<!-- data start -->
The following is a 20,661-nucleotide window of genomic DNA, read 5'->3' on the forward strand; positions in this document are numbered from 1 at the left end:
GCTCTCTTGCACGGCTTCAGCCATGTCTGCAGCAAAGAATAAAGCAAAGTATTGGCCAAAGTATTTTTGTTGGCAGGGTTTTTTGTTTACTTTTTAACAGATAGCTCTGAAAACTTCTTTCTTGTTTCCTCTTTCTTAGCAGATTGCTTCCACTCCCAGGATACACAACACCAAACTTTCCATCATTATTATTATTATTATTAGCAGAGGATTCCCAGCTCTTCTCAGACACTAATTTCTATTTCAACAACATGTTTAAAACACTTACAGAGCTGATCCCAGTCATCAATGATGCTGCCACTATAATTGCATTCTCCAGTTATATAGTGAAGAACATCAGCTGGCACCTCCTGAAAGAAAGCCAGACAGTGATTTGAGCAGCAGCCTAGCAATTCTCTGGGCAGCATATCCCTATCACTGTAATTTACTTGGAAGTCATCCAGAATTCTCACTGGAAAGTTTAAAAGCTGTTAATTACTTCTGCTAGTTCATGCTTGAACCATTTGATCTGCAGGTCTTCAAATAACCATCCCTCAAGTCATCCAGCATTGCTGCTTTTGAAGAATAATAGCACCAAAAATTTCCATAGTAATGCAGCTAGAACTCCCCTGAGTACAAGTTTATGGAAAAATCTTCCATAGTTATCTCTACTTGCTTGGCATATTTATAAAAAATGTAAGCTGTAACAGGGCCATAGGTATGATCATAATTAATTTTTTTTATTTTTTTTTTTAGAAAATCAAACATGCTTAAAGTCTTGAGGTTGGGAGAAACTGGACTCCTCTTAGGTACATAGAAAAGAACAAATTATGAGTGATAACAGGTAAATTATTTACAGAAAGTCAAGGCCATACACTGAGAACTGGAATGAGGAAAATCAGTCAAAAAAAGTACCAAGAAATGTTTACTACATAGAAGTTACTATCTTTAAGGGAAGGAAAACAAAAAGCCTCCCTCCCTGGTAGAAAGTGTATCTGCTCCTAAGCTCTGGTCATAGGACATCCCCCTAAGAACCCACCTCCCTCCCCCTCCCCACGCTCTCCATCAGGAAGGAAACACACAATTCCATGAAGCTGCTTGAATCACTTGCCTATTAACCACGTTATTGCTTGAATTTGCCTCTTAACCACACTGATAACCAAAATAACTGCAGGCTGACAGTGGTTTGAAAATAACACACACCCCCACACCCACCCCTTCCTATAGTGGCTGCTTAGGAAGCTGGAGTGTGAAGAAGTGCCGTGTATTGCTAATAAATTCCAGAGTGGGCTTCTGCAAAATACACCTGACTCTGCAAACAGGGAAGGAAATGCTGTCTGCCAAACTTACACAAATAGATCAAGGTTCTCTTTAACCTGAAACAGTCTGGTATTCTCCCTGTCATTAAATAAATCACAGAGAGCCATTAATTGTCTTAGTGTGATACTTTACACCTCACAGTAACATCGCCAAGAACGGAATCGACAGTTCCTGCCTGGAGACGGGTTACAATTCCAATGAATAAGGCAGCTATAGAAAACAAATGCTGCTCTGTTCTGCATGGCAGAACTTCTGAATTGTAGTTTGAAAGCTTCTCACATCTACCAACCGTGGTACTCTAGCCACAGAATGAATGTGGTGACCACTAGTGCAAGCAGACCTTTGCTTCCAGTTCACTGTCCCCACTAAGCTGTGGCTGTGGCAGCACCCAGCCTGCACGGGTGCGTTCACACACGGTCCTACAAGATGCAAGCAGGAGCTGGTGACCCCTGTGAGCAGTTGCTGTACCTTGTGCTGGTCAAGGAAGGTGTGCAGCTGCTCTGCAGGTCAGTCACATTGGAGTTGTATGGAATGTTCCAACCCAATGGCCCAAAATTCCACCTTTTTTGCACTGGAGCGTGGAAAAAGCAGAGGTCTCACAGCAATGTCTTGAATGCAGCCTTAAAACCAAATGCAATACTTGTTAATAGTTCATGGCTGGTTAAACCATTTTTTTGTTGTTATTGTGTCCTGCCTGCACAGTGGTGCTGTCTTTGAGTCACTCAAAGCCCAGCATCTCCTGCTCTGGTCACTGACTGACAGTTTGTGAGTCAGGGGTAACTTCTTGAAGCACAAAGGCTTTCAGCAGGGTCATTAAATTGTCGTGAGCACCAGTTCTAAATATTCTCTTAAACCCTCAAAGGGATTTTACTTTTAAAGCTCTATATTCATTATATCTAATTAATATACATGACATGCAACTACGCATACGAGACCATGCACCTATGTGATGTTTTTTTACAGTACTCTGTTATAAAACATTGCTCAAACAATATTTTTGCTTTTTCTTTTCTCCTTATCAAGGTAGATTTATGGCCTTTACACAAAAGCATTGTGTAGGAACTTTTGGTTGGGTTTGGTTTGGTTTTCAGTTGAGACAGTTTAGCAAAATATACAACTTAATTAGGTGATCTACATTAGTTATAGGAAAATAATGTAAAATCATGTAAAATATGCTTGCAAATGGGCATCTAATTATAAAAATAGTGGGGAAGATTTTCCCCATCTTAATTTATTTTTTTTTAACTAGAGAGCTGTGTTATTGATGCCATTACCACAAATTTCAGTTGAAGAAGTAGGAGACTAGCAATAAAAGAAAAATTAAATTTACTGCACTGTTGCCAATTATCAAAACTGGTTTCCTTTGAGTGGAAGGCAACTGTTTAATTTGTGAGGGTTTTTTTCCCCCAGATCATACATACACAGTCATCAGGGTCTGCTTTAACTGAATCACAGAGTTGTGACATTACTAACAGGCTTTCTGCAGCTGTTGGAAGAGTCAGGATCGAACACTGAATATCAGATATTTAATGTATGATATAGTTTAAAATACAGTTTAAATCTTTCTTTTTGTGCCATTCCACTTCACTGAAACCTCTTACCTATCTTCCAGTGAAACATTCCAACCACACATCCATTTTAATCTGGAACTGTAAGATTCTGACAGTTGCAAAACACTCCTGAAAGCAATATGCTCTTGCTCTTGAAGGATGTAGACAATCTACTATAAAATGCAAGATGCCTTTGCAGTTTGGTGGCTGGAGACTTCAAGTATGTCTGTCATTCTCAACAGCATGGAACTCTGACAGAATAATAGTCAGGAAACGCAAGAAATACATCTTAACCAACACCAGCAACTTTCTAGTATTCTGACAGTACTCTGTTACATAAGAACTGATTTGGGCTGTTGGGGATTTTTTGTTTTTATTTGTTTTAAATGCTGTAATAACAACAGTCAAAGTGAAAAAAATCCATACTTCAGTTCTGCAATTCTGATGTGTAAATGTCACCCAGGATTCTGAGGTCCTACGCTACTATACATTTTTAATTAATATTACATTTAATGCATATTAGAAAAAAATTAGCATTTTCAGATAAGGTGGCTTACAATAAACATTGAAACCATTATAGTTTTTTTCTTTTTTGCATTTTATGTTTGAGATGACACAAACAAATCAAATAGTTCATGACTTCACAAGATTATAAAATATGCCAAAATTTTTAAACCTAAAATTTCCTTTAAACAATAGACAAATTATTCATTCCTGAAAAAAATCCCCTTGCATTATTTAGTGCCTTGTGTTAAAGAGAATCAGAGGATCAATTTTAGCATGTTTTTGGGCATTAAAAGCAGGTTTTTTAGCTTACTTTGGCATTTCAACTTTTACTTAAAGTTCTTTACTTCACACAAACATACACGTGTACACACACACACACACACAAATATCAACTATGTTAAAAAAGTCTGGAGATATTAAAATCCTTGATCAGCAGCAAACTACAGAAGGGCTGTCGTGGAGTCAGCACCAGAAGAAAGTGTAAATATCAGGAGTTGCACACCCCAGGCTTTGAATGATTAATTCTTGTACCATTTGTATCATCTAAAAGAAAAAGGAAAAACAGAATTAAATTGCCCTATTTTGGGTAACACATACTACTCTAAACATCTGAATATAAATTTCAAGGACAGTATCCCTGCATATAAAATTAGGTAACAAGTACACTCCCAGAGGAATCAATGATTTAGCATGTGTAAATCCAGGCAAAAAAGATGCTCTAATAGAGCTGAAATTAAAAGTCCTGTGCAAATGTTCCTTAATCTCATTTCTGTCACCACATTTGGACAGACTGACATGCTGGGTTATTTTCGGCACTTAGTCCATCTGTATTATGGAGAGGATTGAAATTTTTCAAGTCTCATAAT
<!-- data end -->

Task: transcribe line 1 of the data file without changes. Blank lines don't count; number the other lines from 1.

The following is a 20,661-nucleotide window of genomic DNA, read 5'->3' on the forward strand; positions in this document are numbered from 1 at the left end: